The science behind Dakim BrainFitness

Every seventy-one seconds, another senior is diagnosed with Alzheimer’s disease. By age 85, half the population is afflicted! As a result, dementia caused by Alzheimer’s disease represents the most severe threat to the quality of life of seniors. Staving off and/or slowing down the development of dementia is therefore the obvious reason for seniors to engage in a dedicated brain fitness program. Empowering seniors and their caregivers to fight this battle is the reason the Dakim® BrainFitness System was created.

Decades of medical research (see summarized articles below) have confirmed that frequent and long-term participation in cognitive stimulation is associated with a significant reduced risk of dementia—more than 60 percent.

What seniors want to know is, if they participate in a dedicated brain fitness program for the next five years, will they be better off for having done so? While there are no guarantees, Dakim BrainFitness has been designed to motivate the frequent, long-term participation in highly stimulating cognitive exercise medical research has shown is required to achieve this goal. However, the clinical trials proving this benefit for Dakim BrainFitness will take many years to conduct. In the near-term, Dakim has just completed a pilot study of Dakim BrainFitness, and in 2008 currently conducting a large scale clinical trail.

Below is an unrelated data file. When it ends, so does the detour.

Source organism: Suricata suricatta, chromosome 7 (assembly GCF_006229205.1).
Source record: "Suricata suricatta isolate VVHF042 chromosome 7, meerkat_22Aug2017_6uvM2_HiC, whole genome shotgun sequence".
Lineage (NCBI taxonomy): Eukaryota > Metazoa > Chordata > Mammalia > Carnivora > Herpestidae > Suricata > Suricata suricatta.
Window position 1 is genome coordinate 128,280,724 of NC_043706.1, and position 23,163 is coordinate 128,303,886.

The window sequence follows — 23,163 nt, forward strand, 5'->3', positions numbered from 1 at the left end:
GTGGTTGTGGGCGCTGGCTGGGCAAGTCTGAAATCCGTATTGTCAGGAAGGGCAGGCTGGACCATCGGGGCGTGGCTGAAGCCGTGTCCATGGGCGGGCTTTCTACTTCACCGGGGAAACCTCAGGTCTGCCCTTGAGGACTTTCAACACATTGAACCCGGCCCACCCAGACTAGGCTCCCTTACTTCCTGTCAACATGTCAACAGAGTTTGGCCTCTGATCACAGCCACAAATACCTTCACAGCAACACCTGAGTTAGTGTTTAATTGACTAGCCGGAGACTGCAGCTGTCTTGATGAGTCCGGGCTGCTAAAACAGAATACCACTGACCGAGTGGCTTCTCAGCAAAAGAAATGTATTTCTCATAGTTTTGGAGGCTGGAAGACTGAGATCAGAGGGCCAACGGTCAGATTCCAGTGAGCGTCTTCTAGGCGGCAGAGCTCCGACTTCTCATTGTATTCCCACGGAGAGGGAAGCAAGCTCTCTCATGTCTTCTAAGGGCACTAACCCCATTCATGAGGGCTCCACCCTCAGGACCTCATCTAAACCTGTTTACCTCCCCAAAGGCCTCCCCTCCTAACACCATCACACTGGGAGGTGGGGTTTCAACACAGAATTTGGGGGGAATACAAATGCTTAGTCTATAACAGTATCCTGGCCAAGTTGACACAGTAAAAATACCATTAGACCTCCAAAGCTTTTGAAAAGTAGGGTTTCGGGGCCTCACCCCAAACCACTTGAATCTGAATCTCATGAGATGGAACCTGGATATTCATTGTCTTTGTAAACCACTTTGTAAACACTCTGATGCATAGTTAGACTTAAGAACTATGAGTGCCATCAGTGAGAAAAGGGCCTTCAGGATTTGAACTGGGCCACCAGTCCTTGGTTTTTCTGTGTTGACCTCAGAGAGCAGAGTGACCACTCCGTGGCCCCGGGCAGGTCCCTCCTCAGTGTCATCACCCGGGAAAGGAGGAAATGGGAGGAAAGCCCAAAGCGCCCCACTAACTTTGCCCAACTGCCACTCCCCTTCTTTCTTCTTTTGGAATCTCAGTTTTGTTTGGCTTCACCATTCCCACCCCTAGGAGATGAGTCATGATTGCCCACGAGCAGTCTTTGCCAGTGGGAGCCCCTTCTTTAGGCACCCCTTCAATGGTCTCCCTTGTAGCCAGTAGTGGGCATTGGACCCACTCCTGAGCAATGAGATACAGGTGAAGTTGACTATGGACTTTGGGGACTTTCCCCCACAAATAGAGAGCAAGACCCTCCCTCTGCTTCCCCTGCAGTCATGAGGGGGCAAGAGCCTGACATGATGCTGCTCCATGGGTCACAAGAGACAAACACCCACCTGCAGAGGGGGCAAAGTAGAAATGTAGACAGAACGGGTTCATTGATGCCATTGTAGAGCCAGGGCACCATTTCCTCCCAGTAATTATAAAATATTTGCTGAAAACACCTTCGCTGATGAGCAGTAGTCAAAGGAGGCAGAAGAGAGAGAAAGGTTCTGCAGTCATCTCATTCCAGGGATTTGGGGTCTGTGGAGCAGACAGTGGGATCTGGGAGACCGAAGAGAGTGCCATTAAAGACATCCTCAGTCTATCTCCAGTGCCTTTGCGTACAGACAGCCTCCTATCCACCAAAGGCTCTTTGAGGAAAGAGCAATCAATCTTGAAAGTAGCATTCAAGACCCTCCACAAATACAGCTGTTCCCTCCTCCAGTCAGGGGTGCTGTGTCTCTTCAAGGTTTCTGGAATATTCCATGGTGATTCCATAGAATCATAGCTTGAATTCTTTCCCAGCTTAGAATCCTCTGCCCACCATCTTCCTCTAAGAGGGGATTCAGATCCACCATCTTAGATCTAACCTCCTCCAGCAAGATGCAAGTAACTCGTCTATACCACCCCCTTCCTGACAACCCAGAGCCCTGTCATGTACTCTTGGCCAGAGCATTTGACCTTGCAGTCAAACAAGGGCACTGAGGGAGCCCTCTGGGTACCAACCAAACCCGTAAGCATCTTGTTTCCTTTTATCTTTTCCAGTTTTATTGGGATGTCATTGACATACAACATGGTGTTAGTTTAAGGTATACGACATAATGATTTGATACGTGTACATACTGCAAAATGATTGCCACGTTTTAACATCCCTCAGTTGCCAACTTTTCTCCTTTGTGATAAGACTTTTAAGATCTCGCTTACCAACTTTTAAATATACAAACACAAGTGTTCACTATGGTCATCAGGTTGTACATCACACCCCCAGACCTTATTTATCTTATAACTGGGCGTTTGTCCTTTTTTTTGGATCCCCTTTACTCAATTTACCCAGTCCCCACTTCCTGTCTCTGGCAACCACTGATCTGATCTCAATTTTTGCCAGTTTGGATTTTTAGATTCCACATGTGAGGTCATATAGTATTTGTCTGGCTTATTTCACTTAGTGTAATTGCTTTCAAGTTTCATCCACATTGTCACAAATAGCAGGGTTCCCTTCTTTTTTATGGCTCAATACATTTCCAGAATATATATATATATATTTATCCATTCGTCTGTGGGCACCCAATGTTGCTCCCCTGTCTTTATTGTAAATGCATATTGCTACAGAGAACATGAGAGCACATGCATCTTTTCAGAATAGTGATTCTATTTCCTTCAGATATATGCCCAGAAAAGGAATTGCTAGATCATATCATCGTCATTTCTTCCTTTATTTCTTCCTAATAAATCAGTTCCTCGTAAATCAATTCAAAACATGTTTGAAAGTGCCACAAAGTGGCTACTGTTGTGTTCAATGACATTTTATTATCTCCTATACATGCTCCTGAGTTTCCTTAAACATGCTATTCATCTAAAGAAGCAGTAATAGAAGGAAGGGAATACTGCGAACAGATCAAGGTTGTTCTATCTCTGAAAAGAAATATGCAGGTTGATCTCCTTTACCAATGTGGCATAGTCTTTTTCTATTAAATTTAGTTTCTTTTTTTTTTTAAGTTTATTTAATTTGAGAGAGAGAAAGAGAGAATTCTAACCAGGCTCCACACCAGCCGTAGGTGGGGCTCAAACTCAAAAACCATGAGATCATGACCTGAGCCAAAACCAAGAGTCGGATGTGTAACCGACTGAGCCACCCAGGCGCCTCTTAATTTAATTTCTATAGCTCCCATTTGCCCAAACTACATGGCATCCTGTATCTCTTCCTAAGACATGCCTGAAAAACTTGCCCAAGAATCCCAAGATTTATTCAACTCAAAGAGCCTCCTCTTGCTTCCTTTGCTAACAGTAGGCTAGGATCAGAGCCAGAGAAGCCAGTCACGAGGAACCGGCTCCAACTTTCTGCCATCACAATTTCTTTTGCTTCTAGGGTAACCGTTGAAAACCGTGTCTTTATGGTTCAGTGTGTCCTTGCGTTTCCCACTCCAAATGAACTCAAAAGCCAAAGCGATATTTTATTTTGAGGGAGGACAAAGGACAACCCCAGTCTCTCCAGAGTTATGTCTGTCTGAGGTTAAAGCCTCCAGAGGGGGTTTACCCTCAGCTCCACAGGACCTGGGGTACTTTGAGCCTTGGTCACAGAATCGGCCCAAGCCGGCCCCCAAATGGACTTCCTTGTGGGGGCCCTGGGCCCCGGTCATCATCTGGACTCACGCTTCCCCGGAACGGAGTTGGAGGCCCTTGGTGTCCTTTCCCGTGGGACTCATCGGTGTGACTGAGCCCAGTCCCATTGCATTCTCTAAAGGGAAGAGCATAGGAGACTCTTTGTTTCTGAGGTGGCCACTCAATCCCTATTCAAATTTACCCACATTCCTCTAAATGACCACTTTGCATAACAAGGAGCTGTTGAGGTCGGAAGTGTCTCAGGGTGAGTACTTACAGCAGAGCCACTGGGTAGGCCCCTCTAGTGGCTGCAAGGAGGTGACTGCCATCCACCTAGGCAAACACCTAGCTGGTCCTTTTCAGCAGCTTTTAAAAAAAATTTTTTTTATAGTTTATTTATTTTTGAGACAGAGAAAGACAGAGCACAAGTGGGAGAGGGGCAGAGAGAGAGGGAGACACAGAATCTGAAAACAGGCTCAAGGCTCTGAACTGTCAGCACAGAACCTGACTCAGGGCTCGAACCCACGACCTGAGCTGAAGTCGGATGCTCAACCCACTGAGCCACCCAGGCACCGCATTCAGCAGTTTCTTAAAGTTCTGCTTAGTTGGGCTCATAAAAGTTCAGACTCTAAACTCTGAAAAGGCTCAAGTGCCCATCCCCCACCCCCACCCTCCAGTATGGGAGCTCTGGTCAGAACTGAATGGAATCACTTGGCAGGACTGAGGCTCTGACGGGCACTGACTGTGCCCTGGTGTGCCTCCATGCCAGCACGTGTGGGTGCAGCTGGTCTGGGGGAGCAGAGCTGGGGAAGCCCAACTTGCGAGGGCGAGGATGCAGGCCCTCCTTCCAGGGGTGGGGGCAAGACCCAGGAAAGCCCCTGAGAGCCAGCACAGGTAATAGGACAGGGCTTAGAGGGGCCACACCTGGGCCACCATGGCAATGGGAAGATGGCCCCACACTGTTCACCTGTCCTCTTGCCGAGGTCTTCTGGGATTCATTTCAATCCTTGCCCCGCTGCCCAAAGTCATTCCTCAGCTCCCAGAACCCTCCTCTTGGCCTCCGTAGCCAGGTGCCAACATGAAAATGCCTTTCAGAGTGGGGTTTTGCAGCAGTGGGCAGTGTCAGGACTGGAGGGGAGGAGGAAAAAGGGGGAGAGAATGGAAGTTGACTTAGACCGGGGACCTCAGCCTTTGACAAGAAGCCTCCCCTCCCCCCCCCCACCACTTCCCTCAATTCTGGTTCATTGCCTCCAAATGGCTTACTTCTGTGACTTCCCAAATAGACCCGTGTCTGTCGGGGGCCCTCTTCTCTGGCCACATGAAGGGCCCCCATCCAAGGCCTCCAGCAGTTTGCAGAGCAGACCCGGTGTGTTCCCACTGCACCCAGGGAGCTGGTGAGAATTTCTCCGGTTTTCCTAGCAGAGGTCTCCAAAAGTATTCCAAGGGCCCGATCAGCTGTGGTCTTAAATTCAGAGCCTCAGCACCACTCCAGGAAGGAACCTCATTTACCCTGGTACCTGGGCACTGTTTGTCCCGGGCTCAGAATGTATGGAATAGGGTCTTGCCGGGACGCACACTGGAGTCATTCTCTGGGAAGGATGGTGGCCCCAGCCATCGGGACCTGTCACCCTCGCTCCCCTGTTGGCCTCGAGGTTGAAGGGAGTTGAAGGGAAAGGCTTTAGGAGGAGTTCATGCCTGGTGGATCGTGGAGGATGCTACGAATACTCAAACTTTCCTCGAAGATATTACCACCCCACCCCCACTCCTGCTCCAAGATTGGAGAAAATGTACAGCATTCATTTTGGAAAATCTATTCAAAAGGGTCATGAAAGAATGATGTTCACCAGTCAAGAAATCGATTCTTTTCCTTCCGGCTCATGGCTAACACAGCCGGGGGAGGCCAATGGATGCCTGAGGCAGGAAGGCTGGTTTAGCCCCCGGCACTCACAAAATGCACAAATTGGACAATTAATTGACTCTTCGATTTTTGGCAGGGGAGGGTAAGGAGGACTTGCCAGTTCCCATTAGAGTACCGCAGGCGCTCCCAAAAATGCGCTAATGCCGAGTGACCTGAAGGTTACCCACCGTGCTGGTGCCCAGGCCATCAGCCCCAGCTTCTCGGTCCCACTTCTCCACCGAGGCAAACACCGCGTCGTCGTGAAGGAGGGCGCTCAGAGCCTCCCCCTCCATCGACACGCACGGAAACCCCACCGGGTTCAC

The following summarizes the medical research studies which support the value of rigorous cognitive exercise in helping seniors reduce their risk of dementia.

Journal of the American Medical Association
Long-term effects of cognitive training on everyday functional outcomes in older adults (2006)
Willis SL, Tennstedt SL, Marsiske M, Ball K, Elias J, Koepke KM, Morris JN, Rebok GW, Unverzagt FW, Stoddard AM, Wright E. Journal of the American Medical Association, 296: 2805-2814.
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Conclusion: Overall, improvement in each cognitive ability trained was retained after 5 years. Significantly less difficulty in the instrumental activities of daily living (IADL) was reported from the reasoning training group only, when compared to the control group. Additionally, when controlling for baseline age and cognitive function, participants who received booster training in the speed-of-processing intervention training group demonstrated better performance on functional measures of everyday speed-of-processing, compared to those who did not receive booster training.
Study Details: Approximately 2,800 subjects, 65-94 years of age, residing independently in the community, without significant functional or cognitive decline or diagnosis of AD were enrolled and followed in the ACTIVE (Advanced Cognitive Training for Independent and Vital Elderly) study. The ACTIVE study included three intervention groups (memory training, reasoning training, speed-of-processing training), and one no-contact control group. Booster training was provided to a random subsample within each intervention group. Memory training involved verbal episodic memory; reasoning training involved the ability to solve problems that follow a serial pattern; and speed-of-processing training involved visual search skills as well as the ability to identify and locate visual information quickly in a divided-attention format. Sixty-seven percent of the sample was retained 5 years after training (approximately 1,800 individuals).